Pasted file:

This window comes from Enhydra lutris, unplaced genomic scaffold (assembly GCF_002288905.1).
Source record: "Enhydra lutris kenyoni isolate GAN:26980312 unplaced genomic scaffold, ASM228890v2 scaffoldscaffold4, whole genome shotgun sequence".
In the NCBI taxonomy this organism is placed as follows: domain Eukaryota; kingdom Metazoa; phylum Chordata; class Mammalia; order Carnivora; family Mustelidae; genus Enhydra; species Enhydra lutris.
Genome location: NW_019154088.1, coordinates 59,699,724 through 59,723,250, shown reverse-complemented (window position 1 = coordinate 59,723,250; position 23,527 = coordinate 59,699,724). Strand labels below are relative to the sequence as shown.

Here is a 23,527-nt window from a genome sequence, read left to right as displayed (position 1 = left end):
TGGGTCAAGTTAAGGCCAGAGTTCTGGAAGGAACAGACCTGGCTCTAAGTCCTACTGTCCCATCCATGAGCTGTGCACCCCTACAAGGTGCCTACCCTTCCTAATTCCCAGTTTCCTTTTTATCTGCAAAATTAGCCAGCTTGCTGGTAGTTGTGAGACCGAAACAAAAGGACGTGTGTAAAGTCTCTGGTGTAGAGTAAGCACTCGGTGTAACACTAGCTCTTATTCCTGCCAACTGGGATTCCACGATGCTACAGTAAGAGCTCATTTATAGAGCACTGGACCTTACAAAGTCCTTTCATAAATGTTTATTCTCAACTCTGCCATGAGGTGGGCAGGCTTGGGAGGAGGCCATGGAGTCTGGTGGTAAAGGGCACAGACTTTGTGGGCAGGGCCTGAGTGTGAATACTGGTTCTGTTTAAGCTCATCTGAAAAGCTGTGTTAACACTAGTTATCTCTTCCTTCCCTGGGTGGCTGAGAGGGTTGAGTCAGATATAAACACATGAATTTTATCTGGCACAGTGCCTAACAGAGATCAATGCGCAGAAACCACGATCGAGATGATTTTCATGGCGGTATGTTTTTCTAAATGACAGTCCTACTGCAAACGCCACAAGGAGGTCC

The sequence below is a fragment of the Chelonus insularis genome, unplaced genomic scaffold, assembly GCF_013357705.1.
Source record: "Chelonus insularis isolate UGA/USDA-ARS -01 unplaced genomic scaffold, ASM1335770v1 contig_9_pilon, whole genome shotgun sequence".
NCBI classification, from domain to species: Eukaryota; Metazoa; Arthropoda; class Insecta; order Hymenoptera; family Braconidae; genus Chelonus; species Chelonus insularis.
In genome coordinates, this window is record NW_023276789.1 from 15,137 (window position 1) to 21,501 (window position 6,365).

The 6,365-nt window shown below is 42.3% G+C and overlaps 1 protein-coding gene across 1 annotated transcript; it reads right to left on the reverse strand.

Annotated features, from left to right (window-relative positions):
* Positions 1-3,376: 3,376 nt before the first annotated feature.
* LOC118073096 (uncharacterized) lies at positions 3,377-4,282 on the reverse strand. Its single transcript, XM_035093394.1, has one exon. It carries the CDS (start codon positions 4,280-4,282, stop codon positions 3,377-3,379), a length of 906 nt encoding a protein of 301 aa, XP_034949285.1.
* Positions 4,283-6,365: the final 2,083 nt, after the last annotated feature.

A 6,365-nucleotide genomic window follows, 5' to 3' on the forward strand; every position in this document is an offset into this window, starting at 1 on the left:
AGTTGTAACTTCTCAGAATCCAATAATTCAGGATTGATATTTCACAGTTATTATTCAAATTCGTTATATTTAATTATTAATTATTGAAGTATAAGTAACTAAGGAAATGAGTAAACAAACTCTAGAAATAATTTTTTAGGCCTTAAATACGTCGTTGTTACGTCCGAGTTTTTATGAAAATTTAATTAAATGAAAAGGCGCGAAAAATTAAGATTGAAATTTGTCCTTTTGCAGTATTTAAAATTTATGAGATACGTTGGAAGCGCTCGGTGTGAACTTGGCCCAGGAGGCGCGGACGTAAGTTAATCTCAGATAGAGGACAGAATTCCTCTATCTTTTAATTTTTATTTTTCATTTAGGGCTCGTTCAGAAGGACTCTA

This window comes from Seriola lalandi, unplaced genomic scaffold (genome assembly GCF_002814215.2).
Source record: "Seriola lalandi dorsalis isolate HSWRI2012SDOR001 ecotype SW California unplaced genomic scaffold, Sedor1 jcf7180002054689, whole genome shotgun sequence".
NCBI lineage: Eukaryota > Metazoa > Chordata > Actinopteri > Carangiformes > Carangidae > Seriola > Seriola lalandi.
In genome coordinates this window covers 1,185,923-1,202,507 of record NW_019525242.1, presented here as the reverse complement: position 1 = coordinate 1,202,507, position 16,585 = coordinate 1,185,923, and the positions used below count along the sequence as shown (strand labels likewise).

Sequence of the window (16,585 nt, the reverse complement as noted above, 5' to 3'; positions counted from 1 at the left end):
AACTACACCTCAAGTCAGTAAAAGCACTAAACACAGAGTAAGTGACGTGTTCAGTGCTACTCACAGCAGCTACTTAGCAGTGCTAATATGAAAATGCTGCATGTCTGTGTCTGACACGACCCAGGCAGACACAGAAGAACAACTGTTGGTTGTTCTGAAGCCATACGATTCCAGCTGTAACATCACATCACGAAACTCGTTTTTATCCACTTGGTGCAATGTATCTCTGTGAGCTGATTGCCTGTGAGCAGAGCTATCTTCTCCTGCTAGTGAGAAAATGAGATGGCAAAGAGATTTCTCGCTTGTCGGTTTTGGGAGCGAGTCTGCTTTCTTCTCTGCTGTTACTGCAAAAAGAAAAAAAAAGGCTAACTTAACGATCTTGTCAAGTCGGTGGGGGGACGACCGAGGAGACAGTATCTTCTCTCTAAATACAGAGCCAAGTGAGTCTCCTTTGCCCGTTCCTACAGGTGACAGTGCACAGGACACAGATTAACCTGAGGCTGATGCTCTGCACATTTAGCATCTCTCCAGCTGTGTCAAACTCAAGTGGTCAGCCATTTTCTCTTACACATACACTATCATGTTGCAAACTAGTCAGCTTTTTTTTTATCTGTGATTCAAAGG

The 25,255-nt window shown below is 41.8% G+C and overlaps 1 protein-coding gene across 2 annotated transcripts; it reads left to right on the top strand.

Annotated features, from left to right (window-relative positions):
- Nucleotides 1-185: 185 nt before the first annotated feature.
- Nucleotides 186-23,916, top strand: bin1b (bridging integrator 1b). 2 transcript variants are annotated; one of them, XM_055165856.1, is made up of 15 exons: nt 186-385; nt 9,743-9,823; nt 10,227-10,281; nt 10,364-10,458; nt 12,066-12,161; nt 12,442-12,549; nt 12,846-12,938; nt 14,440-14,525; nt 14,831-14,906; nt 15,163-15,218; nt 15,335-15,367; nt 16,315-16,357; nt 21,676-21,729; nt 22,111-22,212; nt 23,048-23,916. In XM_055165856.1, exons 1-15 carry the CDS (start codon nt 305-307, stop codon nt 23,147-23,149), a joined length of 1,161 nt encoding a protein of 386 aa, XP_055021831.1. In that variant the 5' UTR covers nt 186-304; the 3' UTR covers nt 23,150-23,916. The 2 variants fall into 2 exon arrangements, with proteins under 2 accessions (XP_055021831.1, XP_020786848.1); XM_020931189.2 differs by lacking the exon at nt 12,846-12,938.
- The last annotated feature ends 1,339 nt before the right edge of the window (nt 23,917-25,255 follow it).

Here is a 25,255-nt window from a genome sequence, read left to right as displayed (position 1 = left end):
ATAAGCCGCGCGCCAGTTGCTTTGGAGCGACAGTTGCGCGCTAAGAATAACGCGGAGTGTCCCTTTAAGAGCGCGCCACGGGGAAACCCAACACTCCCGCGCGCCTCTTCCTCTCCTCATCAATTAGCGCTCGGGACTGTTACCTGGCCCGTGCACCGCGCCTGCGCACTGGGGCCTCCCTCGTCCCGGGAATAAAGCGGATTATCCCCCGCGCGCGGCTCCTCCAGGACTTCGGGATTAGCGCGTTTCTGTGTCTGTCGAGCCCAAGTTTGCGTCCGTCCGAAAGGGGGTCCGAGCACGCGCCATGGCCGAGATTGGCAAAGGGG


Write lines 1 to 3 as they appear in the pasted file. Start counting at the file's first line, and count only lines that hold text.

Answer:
This window comes from Enhydra lutris, unplaced genomic scaffold (assembly GCF_002288905.1).
Source record: "Enhydra lutris kenyoni isolate GAN:26980312 unplaced genomic scaffold, ASM228890v2 scaffoldscaffold4, whole genome shotgun sequence".
In the NCBI taxonomy this organism is placed as follows: domain Eukaryota; kingdom Metazoa; phylum Chordata; class Mammalia; order Carnivora; family Mustelidae; genus Enhydra; species Enhydra lutris.